White House report: Defense industry faces ‘unprecedented challenges,’ China’s ‘economic aggression’ a threat to national security
WASHINGTON — What stands out in the Trump administration’s 140-page report on the state of the U.S. defense industrial base is the blistering rhetoric against China.
Titled “Assessing and Strengthening the Manufacturing and Defense Industrial Base and Supply Chain Resiliency of the United States,” the study was directed by an executive order President Trump signed July 21, 2017. The work was led by the White House Office of Trade & Manufacturing Policy and the Defense Department but included participation from across the government.
According to the report, which the White House will release on Friday, the U.S. defense industry faces an “unprecedented set of challenges,” including uncertainty of federal spending, unintended consequences of U.S. government acquisition behavior and the loss of skills in the domestic workforce. But the Trump administration is this report directs most of its fire at China’s economic policies and relentless pursuit of technology — described as daunting threats to U.S. national security and to the defense industry.
“China’s capture of foreign technologies and intellectual property, particularly the systematic theft of U.S. weapons systems and the illicit and forced transfer of dual-use technology, has eroded the military balance between the U.S. and China,” the report says. China’s goal is a “qualitative technological advantage over the U.S. across key domains, including naval, air, space and cyber.”
The report highlights ways in which China has infiltrated the defense and aerospace supply chains. “A key finding of this report is that China represents a significant and growing risk to the supply of materials and technologies deemed strategic and critical to U.S. national security, a challenge shared by key allies such as Germany and Australia.”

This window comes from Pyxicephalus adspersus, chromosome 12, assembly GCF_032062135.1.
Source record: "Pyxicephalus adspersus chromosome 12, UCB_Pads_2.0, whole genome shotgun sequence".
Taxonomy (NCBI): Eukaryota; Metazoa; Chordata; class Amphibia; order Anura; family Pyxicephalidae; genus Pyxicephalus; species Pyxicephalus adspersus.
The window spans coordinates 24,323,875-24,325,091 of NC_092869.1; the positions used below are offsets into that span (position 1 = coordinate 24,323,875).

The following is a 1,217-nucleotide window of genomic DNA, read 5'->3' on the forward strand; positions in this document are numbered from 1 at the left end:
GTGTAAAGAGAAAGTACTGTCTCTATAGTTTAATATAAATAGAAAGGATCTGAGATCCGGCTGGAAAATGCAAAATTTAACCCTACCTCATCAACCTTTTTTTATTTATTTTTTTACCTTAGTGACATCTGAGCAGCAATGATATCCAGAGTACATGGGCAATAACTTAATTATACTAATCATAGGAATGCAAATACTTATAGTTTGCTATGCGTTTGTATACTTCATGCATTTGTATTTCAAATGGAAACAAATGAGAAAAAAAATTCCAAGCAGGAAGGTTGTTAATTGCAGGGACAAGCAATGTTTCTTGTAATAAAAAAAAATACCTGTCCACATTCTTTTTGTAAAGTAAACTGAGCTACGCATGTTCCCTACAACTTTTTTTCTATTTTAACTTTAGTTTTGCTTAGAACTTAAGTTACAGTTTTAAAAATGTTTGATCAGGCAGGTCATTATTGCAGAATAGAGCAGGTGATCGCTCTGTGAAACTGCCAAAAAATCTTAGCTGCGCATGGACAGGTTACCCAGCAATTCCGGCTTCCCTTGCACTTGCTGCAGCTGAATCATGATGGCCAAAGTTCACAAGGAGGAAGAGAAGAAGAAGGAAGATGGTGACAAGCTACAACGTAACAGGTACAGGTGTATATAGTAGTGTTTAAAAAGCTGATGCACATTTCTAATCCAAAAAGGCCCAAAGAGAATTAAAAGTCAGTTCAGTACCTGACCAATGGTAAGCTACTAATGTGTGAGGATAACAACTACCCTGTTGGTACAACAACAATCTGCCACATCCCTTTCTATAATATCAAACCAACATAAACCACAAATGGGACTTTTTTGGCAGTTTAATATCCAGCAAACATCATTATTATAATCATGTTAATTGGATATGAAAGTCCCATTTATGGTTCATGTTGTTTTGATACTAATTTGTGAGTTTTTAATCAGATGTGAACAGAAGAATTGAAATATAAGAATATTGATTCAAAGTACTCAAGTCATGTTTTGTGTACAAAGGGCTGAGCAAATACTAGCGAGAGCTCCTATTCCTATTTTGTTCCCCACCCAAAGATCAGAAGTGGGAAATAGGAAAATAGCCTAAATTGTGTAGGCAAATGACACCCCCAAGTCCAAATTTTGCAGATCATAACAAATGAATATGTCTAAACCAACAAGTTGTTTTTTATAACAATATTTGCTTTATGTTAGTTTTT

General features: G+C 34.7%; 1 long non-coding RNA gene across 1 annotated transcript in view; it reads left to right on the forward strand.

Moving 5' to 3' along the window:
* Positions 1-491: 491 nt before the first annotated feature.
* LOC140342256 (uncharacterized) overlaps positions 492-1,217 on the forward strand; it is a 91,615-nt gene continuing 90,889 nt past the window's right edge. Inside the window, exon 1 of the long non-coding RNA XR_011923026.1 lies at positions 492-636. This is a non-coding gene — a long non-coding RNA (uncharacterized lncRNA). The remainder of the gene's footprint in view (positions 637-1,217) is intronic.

U.S. industry has become dependent on China for “strategic” critical materials like rare earth metals that are used in advanced electronics, including military weapon systems and satellites. In some cases China is the sole source or primary supplier for critical energetic materials used in munitions and missiles. This illustrates how “Chinese economic aggression, guided by its strategic industrial policies” exploit vulnerabilities and gaps in America’s manufacturing and defense industrial base.
The study slams China for flooding the global market with rare earth materials at subsidized prices, driving out competitors and deterring new market entrants. “When China needs to flex its soft power muscles by embargoing rare earths, it does not hesitate, as Japan learned in a 2010 maritime dispute.”
True to form for an administration that is waging an escalating trade war, the report bashes China for stealing U.S. jobs, not just in traditional manufacturing but also in advanced research and development. “Many technology-intensive multinational corporations have established R&D facilities in countries like India and China for access to cheap, high skilled labor. As part of its industrial policy aggression, China has forced many American companies to offshore their R&D in exchange for access to the Chinese market.”